Julia Shaw is German/Canadian who received her PhD in Psychology from the University of British Columbia. Yea Julia – Go Thunderbirds!
Her concentration includes false memories. Dr. Shaw’s research includes how some law enforcement interviewing “tactics” derived from psuedoscience may lead people to recalling crimes that did not occur. She is a contributor to Scientific American and gives public lectures on psychology and memory. In 2016 she created a PBS Nova documentary, “Memory Hackers”.
Dr. Shaw recently published an article in Psychology Today, “Why Some People Are Still Not Staying and Home”, in response to people not adhering to public health recommendations to maintain social distancing. The article points to the seemingly irrational actions of some during the COVID-19 crises and others reaction to it.
It is a valuable read.
The observations and insights in Dr. Shaw’s article carry beyond the COVID-19 crises. The article explains what can happen among citizens in times of fear and uncertainty as people interpret the actions of others. If we accidentally trust a person who is ill, we are playing with death. Dr. Shaw writes that the brain innately errs on the side of caution as means to survive. In the context of a pandemic, caution assumes that people are dangerous and selfish.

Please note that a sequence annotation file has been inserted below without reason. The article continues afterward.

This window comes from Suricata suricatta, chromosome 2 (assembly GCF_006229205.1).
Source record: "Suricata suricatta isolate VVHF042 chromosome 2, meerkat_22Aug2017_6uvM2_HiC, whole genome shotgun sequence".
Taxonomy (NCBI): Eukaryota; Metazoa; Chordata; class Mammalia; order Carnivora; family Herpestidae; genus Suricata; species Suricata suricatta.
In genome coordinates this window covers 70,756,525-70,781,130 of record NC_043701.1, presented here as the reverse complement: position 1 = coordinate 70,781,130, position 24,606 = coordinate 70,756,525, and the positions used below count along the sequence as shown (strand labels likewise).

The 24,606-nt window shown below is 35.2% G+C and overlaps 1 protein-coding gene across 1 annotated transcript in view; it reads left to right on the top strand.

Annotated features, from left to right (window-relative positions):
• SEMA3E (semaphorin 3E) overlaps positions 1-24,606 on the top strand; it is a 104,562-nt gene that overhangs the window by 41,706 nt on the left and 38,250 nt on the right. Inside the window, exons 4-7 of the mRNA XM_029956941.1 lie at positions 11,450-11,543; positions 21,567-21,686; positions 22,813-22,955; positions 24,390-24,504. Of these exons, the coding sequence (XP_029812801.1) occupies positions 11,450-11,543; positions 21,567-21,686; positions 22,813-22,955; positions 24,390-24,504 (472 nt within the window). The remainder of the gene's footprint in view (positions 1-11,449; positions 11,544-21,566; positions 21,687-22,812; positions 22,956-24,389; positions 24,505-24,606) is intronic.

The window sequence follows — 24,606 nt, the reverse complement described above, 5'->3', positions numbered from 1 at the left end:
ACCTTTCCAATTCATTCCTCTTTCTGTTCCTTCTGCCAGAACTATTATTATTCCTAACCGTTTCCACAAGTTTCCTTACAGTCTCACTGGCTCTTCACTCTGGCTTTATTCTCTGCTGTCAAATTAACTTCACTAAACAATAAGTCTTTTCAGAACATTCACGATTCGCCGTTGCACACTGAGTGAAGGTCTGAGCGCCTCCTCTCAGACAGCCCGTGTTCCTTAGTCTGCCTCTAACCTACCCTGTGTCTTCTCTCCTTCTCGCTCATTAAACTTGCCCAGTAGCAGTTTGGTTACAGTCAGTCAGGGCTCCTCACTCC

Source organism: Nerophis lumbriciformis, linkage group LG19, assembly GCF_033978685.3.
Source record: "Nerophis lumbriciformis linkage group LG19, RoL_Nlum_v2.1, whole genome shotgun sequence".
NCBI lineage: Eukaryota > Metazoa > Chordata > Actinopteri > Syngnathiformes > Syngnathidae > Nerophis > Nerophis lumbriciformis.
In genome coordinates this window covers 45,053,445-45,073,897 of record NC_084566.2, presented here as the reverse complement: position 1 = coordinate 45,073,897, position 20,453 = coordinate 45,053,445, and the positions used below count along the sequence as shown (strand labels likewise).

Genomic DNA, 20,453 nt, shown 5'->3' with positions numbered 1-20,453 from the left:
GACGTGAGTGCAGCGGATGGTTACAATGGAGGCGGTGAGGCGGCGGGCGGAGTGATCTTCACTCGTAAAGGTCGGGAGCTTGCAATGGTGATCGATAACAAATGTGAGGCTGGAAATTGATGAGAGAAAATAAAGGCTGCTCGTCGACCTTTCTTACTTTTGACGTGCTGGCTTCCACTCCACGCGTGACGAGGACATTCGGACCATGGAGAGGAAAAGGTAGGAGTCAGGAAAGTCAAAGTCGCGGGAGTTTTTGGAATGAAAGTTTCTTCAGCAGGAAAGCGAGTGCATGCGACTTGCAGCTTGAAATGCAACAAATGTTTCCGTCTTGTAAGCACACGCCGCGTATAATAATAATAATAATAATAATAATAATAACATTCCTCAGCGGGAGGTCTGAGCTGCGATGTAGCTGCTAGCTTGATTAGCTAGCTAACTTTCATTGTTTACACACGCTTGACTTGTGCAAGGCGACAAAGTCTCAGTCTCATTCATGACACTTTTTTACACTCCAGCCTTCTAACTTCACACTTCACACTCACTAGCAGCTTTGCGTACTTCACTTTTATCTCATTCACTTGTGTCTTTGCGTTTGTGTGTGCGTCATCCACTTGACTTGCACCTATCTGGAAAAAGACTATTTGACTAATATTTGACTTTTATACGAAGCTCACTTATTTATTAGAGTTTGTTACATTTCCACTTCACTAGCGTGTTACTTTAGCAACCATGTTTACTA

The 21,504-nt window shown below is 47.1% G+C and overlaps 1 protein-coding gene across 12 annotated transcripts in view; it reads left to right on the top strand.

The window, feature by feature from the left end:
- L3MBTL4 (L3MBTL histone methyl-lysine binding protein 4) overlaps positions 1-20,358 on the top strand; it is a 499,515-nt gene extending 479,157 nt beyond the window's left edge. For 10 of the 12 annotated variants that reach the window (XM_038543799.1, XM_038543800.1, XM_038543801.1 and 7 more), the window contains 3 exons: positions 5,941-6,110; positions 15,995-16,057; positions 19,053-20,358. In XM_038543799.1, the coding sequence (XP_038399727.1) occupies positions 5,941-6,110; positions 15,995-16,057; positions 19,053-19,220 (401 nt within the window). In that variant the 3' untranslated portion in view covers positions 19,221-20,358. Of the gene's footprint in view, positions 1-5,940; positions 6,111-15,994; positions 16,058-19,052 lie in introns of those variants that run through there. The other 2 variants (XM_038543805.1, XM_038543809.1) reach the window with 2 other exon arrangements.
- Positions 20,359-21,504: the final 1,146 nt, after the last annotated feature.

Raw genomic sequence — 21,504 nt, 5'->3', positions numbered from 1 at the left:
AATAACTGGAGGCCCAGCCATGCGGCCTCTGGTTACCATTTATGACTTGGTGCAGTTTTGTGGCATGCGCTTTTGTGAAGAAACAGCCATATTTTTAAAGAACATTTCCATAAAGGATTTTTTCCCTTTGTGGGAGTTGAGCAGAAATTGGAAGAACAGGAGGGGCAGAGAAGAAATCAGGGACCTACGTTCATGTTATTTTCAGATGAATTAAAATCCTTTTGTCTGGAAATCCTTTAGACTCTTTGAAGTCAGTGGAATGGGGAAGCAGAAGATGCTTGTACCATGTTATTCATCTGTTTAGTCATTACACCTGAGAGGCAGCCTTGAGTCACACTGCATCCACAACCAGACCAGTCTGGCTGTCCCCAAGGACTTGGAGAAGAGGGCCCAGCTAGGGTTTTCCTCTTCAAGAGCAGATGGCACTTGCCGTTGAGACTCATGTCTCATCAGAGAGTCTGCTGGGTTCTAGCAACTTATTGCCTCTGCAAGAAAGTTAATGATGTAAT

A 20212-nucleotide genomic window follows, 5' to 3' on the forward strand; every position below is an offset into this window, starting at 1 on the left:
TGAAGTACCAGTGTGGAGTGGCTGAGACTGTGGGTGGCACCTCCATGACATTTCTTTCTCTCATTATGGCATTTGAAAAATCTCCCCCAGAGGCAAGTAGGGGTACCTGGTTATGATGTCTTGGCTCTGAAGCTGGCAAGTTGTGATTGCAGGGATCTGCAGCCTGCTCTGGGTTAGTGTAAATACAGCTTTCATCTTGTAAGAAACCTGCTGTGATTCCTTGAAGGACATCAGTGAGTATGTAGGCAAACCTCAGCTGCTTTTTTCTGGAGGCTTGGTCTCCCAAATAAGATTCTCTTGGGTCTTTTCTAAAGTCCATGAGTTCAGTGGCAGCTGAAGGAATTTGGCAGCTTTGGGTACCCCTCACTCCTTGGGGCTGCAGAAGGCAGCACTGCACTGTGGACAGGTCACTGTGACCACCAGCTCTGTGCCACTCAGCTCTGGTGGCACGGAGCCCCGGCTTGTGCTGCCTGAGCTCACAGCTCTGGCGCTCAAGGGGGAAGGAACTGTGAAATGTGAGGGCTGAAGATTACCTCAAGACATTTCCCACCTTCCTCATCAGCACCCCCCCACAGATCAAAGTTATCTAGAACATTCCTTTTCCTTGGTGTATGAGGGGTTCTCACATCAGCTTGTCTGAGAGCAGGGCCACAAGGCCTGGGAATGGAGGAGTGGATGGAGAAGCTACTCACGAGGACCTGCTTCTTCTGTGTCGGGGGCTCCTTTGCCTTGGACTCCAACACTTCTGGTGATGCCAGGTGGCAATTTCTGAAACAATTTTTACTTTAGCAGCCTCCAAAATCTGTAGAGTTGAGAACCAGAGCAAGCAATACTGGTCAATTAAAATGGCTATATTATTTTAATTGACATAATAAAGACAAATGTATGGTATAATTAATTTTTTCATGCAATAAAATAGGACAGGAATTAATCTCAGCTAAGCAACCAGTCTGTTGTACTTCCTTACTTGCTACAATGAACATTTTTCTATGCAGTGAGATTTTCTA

We scratch our heads and have an opinion, when we see people on the beaches in Florida ignoring the advice of scientists. Dr. Shaw points to Paul W. Andrew’s paper, in which he describes one of many heuristics biases, the “fundamental attribution error” (FAE).
In these times of fear and uncertainty, people often do two things:
- Assume the worst in others
- Act irrationally
The discovery of heuristics biases, such as the fundamental attribution error, lends a lot more understanding to a host of mental shortcuts the brain takes. Some scientists posit these shortcuts evolved to save energy when the deliberate/effortful system of language, math and problem solving is activated. It is an energy hog.